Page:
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Tuesday, October 9, 2012

Sabah Heilbronn Ecumenical Partnership ~ the 7th Day

Raymond Wong

Heilbronn, Germany : On Friday, 28th September, our 12-member delegation took a one and half hour journey by van towards south west to Stuttgart. We met up with Bishop July (pronounced as Julie) a Protestant Bishop who is head of the Evangelical and Lutheran Church based in Stuttgart.
Bishop July (2nd. left) speaking to the group
He pointed out on the strength of the Heilbronn Sabah partnership and was glad that he could meet the group. He also mentioned that he is in communication with all Lutheran Churches including the Head of the Lutheran Church of Malaysia. He is also in constant contact with the Roman Catholic Church through the Vatican.
A gift to the Bishop from the leader of the group
Europe is the home country of Christianity. The decreasing new faithful poses a big challenge for all. The population is about a third Lutherans, another one third, Roman Catholics and the balance with no or belonging to other faiths.

A question was put forward to him on the biggest challenge he is facing. It is secularisation where religion and tradition crops up. Families in Europe are getting smaller with an average of 1.3 children per family. The number of hours allocated to the teaching of religion in school is insufficient. Efforts must be put in, to build bridges rather than walls. It is also noted that there are more female than male in the study of theology. The  shrinking of churches in the present  time is quite worrying. The church must prove itself relevant to attract  lapsed Christians back into the fold.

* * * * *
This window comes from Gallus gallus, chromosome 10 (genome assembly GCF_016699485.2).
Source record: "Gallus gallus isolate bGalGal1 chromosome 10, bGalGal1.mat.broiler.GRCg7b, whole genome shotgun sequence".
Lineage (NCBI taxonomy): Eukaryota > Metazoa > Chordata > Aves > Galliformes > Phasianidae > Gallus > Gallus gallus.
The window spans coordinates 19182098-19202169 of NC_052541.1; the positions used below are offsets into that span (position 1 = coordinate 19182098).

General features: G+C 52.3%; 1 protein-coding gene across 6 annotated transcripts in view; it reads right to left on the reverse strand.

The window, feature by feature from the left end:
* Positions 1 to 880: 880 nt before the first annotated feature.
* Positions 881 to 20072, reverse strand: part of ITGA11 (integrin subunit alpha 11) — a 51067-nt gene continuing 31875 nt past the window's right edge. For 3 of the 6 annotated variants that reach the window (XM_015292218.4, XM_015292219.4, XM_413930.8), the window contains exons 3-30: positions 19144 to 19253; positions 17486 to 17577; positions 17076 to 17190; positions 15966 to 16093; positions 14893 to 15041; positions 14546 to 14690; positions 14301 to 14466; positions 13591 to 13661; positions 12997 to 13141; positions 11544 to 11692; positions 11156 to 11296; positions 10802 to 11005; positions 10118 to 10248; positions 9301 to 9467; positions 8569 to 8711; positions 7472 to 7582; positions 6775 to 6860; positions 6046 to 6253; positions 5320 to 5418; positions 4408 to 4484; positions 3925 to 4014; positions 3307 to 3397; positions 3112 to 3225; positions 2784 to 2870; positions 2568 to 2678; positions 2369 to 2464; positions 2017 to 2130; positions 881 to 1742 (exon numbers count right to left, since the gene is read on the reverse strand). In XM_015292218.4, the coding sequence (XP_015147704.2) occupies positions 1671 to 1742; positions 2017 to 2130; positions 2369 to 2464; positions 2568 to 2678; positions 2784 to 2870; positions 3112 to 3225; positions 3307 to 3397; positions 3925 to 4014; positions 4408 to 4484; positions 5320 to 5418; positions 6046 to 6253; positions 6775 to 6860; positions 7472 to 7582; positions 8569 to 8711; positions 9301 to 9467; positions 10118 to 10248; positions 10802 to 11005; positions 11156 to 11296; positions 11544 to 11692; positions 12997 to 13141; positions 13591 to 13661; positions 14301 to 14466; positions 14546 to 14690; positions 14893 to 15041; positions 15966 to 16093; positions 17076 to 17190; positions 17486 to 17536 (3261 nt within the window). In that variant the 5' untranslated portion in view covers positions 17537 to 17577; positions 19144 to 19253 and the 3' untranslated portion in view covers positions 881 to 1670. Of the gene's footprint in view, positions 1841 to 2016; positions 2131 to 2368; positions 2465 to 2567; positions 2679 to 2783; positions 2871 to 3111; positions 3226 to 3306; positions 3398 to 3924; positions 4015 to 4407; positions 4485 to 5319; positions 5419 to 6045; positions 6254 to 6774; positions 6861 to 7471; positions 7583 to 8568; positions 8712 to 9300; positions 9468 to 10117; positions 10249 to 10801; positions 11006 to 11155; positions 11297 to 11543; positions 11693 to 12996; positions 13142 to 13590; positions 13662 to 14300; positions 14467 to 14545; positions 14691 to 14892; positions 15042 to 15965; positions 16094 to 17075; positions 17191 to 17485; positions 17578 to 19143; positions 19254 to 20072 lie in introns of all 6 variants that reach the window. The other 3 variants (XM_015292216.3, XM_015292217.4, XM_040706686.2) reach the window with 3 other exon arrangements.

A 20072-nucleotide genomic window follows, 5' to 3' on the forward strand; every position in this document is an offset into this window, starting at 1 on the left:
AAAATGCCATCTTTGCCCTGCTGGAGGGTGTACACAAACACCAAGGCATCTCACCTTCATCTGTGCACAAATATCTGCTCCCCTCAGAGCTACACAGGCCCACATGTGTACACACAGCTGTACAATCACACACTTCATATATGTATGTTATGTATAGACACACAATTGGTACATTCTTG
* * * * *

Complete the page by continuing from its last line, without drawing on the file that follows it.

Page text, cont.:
Stuttgart City at midday
Part of Stuttgart City
Beautiful building of Stuttgart
We were guided to a short visit to Waiblingen, Korber-Hohe where the building has two chapels; both the Protestant Church and the Catholic Church. It is constructed in a semi circle structure and a common area in a circular shape. On the left is the Protestant chapel and the chairs are movable to allow fellowship after the service.
Explaining on the common area
On the right is the Roman Catholic chapel and the seating is in a semi circular manner. All the windows have colourful paintings with biblical interpretations. The artist who came out with the design was at hand to brief on the meaning of the paintings. He explained on the common area, the pictures on the windows of both the Protestant chapel and the Roman Catholic chapel.
The Protestant Chapel
The paintings on the windows of the Catholic Chapel
The Crucifix in the Chapel
The other side of the windows of the Catholic Chapel

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